For now, however, let us further consider the importance of narrative by examining how telling a story can help the narrator re ect on and reconstruct the past. Here personal interest can in uence how storytellers go about connecting events and making them meaningful for their audience. In this way, the choice of what to tell, and how to tell a story, is often strategic. Hyden (1992), for example, has shown how narratives are used to interpret the past in cases of domestic violence. In this study, male perpetrators were found to prefer words and narrative devices that emphasised purpose (why they acted as they did), whereas their victims foregrounded how they were abused and the physical and emotional consequences of their ordeal. In a similar vein, in his narrative investigation of tales of the unexpected, Woof tt (1992) observes how speakers retailing stories of purported supernatural happenings are prone to harness a range of discursive strategies in order to make their accounts both believable and dramatic – their being worthy of telling and listening to. Consider the following extract, reproduced in Cameron (2001: 152):
ah came home from work at lunchtime (1) an I walked into the sitting room door (.) in through the sitting room door (1.5) an:: right in front of me (.) was a sort of alcove (.) and a chimney breast (.) like this (0.7) ((pointing to the wall)) and a photograph of our wedding (1) came off the top shelf (0.2) oated down to the ground hh completely came apart but didn’t break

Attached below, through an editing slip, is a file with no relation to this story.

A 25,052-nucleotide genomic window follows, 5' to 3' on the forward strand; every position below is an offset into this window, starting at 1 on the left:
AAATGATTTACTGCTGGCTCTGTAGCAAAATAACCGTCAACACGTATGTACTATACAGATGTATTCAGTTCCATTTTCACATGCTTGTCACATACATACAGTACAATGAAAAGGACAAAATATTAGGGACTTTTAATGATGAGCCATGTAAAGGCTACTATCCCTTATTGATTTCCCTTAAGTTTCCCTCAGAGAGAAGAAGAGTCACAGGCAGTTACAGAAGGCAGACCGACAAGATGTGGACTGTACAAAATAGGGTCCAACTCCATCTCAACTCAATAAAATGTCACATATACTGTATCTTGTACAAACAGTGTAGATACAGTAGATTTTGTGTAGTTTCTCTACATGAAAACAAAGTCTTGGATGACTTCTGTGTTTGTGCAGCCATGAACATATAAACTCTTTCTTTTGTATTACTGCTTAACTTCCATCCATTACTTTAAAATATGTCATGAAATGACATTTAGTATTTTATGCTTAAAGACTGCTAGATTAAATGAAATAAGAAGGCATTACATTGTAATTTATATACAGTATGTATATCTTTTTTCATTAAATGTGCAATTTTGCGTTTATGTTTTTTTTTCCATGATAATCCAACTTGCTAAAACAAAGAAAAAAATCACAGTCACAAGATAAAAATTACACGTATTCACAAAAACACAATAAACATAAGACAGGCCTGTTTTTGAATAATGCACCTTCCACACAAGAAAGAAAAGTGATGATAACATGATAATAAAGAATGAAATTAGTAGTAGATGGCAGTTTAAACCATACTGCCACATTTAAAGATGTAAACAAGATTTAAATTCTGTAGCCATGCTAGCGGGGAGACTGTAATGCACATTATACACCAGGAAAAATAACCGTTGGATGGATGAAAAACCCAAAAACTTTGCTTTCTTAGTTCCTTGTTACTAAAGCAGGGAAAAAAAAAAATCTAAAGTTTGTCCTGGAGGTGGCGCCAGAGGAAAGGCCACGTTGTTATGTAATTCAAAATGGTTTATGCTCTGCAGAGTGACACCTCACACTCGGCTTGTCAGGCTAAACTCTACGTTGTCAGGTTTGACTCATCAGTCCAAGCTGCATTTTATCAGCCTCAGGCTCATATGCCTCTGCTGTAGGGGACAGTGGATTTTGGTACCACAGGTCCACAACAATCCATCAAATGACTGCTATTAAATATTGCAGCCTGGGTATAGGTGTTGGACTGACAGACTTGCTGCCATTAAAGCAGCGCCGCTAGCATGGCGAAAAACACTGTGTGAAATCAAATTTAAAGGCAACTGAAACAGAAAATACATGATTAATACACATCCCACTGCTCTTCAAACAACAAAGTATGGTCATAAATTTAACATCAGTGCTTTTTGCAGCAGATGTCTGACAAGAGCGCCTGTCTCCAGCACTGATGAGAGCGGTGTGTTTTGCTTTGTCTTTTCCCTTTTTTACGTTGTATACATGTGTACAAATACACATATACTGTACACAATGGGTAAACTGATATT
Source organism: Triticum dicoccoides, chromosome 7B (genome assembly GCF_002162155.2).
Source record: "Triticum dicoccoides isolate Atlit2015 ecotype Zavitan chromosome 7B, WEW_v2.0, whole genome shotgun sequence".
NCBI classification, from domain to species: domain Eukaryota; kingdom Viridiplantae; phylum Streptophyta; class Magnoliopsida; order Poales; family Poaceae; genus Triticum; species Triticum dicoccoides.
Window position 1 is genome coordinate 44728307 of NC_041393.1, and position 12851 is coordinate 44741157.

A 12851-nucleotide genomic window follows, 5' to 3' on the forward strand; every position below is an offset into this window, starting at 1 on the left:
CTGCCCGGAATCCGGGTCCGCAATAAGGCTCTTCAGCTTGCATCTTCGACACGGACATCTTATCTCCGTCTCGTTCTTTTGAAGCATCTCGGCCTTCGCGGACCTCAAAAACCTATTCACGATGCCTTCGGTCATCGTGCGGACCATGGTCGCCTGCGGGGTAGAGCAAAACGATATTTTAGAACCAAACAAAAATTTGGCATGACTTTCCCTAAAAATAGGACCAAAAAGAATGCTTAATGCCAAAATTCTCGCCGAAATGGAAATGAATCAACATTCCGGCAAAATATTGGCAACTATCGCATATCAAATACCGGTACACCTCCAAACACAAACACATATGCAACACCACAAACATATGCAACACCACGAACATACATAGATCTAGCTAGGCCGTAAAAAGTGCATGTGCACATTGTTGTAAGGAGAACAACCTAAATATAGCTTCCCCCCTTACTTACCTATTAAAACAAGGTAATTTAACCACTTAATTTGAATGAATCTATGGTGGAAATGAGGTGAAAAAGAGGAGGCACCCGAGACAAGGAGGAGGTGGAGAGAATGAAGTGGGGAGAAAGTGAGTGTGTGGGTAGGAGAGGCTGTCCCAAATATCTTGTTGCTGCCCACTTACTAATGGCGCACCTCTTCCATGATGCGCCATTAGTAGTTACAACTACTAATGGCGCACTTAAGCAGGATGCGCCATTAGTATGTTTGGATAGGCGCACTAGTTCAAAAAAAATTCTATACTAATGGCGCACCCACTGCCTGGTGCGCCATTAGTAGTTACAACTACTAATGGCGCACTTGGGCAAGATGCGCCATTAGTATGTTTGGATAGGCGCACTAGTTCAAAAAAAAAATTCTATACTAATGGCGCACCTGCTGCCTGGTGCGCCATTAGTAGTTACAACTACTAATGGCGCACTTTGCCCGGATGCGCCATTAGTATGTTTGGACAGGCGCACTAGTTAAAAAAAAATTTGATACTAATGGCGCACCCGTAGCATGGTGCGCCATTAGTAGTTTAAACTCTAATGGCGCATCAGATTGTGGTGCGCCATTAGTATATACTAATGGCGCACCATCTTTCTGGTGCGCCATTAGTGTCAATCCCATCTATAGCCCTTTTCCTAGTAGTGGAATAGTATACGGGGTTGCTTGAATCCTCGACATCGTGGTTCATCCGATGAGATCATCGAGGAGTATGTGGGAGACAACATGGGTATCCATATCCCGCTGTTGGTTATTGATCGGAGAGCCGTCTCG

The rst thing that you might notice about this extract is its textual realisation, the way in which it has been rendered, from speech to writing. The transcript of the original spoken narrative is larded with orthographical features, such as dots, colons and pairings of letters (hh). As with the practitioner-patient exchanges we examined in the previous chapters, these symbols (see Appendix for details of the transcription code) aim to accurately account for some of the spoken characteristics of the original oral narrative. However, we mustn’t lose sight of the fact that the transcription of spoken language into written/ graphic form is very much an interpretative act, a type of reading which will almost certainly vary according to who is undertaking the transcription. The analyst who wishes to transcribe spoken material has to decide exactly how to render it into a form that meets the aims and objectives of their research. This might seem like a rather obvious point, or one we might easily take for granted, but we need to be alert to the fact that spoken discourse can be set down in many different ways, hence giving rise to an in nite variety of textual realisations which will vary in faithfulness with regard to the original spoken text. The striving for accuracy when transcribing talk is a perennial issue for linguists working with spoken discourse, whether they are concerned with oral narratives or any other spoken activity.